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Games on the brain at Tokyo Game Show

posted 20 Sep 2012, 06:26 by Mpelembe Admin   [ updated 20 Sep 2012, 06:26 ]

Tokyo Game Show kicks off as brain wave monitoring games and goods show a new face to traditional gaming.

CHIBA, JAPAN (SEPTEMBER 20, 2012) (REUTERS) - Japan's largest game exhibition kicked off on Thursday (September 20) as brain games and goods complemented the more traditional lines normally displayed.

The show has over 200 exhibitors all looking to show off their latest and greatest creations in a rapidly changing market.


While not a game in the traditional sense, Japan's Neurowear is looking to put brainpower back into accessories.


The team, a Japanese offshoot of U.S. company Neurosky which develops scanners that allow toys to read brain waves, is looking to give people not only cat ears but also a tail.


The brain-controlled cat ears are not a new development, but the team says that once they introduced them to the public, they got so many comments asking for a tail that they developed one.


Although not exactly office wear, Neurosky Japan general manager sales division Hiroaki Koyama said that the ears are used by a wider segment of the population than one would expect.


"While we expected it to be popular with cosplayers or those in the geek community, we also found that having this in a family helps communication -- such as making everyone laugh. For those in society, it also helps at parties. We've had it used by quite a large segment of people," he said.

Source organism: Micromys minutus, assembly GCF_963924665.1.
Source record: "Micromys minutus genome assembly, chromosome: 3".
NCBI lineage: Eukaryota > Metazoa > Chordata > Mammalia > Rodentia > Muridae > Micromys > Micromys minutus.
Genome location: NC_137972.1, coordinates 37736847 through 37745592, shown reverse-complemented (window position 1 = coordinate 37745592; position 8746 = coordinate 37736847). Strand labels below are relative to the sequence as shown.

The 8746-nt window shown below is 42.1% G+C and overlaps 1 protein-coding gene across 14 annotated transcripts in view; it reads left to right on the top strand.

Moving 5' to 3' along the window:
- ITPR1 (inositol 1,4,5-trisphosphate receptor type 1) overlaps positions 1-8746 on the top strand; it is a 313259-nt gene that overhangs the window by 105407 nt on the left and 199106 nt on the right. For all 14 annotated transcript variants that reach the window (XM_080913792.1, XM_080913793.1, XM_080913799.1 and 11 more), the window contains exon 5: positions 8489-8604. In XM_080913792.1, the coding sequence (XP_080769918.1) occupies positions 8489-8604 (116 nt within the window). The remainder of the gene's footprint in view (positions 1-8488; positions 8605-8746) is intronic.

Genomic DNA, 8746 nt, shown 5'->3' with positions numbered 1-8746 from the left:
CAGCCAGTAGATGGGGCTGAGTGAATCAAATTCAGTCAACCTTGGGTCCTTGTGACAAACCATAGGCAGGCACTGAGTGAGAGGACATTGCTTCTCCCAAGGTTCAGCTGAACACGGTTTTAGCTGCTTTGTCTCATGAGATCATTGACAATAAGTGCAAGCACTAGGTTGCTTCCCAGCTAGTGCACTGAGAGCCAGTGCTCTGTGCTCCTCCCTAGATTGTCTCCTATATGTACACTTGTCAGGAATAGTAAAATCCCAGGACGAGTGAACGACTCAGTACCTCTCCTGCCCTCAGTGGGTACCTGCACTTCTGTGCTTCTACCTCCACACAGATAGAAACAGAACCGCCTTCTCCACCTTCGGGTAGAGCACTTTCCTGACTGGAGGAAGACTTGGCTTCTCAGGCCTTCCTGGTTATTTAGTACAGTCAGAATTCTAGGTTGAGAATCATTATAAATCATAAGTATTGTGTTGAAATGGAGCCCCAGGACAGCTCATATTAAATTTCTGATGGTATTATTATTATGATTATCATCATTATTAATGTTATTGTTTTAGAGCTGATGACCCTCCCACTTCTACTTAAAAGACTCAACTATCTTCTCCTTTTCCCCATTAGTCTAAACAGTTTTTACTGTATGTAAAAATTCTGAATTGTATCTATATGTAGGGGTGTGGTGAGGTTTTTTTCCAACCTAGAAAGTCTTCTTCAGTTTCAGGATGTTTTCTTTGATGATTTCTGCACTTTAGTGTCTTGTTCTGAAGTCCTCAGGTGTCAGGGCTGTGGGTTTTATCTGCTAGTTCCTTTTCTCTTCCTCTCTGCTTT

Not limiting themselves to ears and tails, the team is also looking to make "neuro tagging" a reality where a person's moods are plotted on a map, which could even be linked into social networks such as Facebook or Twitter.


"So you can have on a map where you've been relaxed and where you are concentrated, and so by combining all of that it's possible to make it into a combined resource to see where everyone is relaxing. We have those sorts of ideas as well and are in the midst of developing apps for them," he said.

The show this year has over 250 games designed for smartphones and 100 for tablets.


For those looking to avoid wasted dates, then Architect Co. may have the iPad brain app for you.

The "Brain Kiss" app, which runs on iPad, uses the same sort of brain wave scanning hardware as the cat ears but instead looks to see whether a person likes whoever they are looking at.


Stare at the person across from you for 15 seconds and app will tell you, and anyone else looking how much one is into the other person.


"You could use it at parties to see if you match up and then by checking the brain waves, see if they are actually compatible or whether you had a good first impression. We think it'd be useful for that," explained Architect Co.'s Neuro-entertainment Division Katsuhiko Owa.


The scale goes from "really like" to "not interested". Owa said brainwaves don't lie.

"Even though you say that 'I really do like you', the app could indeed show something like 'not much', so that might also be interesting," Owa said.


Last year's Tokyo Game Show saw over 220,000 visitors over its 4 days. This year's show will go on until September 23.

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